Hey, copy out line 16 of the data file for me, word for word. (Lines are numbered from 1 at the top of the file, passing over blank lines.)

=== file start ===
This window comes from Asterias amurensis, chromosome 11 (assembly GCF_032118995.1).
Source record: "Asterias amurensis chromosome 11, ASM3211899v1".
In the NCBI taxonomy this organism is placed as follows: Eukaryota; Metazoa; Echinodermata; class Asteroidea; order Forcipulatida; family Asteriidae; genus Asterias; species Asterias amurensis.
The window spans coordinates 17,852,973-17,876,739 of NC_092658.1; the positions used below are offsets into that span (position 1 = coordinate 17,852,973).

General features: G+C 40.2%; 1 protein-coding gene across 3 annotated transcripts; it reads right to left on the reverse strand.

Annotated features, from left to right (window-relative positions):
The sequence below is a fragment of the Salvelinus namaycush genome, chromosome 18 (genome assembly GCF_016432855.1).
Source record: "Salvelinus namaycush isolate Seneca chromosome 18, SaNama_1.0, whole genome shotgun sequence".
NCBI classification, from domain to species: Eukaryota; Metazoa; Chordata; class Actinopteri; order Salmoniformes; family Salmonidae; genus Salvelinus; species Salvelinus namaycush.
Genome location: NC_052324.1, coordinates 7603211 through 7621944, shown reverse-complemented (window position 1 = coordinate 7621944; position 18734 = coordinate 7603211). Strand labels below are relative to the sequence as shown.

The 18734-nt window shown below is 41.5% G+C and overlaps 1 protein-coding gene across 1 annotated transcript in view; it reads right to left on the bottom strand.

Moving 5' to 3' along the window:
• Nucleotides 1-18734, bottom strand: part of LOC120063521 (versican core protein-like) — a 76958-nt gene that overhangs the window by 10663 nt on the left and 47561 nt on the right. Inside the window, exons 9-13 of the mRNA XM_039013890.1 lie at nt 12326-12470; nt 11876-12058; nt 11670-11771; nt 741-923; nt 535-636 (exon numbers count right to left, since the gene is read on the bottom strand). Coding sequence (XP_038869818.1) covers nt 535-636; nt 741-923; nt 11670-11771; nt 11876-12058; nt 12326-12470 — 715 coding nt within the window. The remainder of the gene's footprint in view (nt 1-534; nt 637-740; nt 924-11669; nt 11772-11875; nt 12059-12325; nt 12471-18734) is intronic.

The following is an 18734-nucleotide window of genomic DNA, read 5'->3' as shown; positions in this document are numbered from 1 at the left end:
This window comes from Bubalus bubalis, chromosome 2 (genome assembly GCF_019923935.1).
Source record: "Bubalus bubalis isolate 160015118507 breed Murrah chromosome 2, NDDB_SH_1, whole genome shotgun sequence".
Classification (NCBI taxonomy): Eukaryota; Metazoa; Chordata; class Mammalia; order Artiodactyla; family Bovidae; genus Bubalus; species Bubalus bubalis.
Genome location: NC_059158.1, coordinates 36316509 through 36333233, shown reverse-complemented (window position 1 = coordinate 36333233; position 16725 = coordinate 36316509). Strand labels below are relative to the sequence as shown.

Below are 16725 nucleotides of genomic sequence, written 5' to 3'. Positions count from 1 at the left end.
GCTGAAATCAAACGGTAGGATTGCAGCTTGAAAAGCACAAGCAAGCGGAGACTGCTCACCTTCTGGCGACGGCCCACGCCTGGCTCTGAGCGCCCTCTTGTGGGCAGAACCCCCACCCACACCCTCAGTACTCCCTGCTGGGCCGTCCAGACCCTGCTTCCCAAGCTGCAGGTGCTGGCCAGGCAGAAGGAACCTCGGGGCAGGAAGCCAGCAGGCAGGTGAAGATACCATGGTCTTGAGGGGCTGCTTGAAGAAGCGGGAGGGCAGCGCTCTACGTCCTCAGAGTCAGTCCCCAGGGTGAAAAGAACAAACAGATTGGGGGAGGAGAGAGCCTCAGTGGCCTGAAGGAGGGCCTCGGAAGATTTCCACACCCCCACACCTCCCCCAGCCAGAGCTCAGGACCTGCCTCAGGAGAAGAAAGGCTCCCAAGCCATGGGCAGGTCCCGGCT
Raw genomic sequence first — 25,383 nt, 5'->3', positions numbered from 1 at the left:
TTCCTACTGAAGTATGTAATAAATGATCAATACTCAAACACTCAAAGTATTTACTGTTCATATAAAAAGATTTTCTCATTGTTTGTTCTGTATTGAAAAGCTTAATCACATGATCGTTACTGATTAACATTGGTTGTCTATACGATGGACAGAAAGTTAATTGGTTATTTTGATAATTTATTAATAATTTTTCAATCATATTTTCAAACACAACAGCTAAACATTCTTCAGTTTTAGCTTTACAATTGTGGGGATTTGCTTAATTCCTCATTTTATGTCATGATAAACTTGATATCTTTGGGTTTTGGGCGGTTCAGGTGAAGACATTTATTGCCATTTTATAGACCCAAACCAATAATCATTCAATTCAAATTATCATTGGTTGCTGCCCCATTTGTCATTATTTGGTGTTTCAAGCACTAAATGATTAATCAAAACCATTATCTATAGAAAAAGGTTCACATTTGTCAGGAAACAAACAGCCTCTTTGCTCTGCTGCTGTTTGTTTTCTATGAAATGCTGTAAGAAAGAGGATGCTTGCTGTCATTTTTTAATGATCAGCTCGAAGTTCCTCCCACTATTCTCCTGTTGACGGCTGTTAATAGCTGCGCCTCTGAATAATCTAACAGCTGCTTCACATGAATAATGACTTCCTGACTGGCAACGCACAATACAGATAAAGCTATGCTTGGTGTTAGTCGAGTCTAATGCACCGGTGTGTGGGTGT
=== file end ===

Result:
Source record: "Bubalus bubalis isolate 160015118507 breed Murrah chromosome 2, NDDB_SH_1, whole genome shotgun sequence".